"That was quite beautiful to see. No one's going to reject food from a three-year-old," Malec said.

The ministry's coordinators have built a good relationship with the cathedral community. Cardinal Seán P. O'Malley and Msgr. Kevin O'Leary are both chaplains for the Order of Malta, and the cathedral parishioners have sometimes donated supplies for the Malta Walks.

"This has filled a desire in the ministry offerings of the cathedral, to have a young professional community having a ministry here, and also something that serves the homeless in the neighborhood," Lee said.

He sees the Malta Walks as an opportunity for prospective members of the order to receive formation in their mission to care for the poor and sick. It has been part of the formation of multiple members who entered in their 20s and 30s -- an early age to make a lifelong commitment.

"I think that this is generating not only members but continuity over decades," Lee said.

Coordinating the Malta Walks was part of his formation, as well as Malec's and Hardy's. Because it can be difficult logistically, Lee said, "It forced each of us to commit something to the Order of Malta."

They suspended operations at the onset of the coronavirus pandemic, when the cathedral and other churches were closed to the public. But once the cathedral reopened, they were back -- even though there were far fewer participants and recipients. Those who had worked or studied in the city were now doing so remotely, and there were fewer homeless people panhandling on the street because there was so little public activity. But that meant the Malta Walks were all the more needed and appreciated. Malteser International, a nonprofit run by the Order of Malta, donated masks and hand sanitizer for them to distribute, which were hard to come by at that time.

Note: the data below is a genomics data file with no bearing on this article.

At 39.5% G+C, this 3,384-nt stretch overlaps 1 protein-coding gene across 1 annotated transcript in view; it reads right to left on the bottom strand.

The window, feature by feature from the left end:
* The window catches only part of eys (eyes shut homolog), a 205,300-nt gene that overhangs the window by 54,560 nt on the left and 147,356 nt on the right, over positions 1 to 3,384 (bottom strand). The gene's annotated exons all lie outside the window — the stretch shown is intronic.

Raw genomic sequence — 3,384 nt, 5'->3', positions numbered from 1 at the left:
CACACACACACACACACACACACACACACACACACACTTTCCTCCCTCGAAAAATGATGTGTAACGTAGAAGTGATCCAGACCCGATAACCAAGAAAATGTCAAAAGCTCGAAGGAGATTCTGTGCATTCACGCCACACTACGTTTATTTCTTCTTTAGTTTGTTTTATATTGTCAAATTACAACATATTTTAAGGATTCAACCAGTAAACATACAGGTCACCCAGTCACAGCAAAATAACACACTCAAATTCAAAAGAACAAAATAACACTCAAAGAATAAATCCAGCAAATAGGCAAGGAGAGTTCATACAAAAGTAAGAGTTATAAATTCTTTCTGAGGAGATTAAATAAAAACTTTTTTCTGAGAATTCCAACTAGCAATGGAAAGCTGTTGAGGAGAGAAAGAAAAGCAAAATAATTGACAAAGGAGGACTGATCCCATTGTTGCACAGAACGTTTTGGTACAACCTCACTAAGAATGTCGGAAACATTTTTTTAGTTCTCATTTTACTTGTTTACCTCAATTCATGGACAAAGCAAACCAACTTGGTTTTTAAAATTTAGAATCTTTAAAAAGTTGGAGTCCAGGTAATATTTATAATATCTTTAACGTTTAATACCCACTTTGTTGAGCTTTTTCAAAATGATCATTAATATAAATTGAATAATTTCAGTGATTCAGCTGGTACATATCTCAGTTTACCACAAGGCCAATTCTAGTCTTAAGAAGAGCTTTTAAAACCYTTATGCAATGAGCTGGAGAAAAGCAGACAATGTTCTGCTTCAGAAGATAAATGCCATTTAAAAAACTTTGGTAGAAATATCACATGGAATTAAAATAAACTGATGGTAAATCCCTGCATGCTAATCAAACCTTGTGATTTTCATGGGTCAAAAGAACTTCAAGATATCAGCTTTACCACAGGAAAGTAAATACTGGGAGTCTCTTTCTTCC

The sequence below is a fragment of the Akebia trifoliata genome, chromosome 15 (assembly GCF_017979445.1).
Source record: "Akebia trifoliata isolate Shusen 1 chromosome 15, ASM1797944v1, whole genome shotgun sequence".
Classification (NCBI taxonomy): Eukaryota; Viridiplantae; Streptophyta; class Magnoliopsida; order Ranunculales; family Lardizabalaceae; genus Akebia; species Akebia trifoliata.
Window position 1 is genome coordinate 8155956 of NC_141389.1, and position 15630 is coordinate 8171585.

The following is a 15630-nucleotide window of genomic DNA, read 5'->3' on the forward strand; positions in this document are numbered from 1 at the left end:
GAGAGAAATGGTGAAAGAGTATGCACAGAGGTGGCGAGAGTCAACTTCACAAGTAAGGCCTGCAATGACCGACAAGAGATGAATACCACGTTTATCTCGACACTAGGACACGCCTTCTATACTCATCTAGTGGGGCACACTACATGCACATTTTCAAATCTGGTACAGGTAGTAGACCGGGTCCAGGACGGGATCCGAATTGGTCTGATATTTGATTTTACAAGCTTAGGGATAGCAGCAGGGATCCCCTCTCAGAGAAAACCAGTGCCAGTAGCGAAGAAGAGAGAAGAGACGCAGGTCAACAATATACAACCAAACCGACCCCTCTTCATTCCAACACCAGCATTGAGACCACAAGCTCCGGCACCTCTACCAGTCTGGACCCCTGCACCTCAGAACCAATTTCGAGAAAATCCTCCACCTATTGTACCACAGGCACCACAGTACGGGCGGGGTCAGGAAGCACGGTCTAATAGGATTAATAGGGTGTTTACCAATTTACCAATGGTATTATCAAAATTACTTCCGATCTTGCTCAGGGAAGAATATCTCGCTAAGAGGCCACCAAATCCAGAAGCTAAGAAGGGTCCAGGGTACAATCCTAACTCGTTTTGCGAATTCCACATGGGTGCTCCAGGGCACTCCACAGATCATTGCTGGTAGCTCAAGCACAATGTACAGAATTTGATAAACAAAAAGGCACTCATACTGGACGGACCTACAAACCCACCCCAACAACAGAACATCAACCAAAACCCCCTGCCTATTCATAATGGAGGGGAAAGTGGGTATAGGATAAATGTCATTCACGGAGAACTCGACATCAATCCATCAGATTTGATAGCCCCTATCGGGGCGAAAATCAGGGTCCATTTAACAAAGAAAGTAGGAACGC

This year, the Order of Malta instituted a COVID-19 medal to recognize the work of its members during the pandemic. This award was granted to Lee, Malec, Hardy, and Edward J. Delaney, who is the grants and membership co-chair for order in the Boston Area and a regular participant in the Malta Walks. Boston Area Chair Thomas Egan Driscoll presented them each with a campaign medal during a Mass at the cathedral on the order's titular feast day, June 25, the Solemnity of St. John the Baptist.

Lee said part of what has made the Malta Walks successful is that they take place regularly, meeting at the cathedral every other Wednesday at 6:30 p.m. Some participants have come back after years away, because they knew the walks would still be happening.

"There were several of our friends who have come and gone, depending on where they are and what they're doing over the years, but they've said it's reliably there. Everybody knows it's every other Wednesday night at the cathedral, and they come," Lee said.

They have now held about 200 Malta Walks, and Malec estimated that they have encountered over 5,000 people on Boston's streets.

Lee said they welcome donations -- particularly of gift cards they can distribute -- as well as new participants.

The Malta Walks coordinators can be contacted at More information about the Boston Area Order of Malta is available at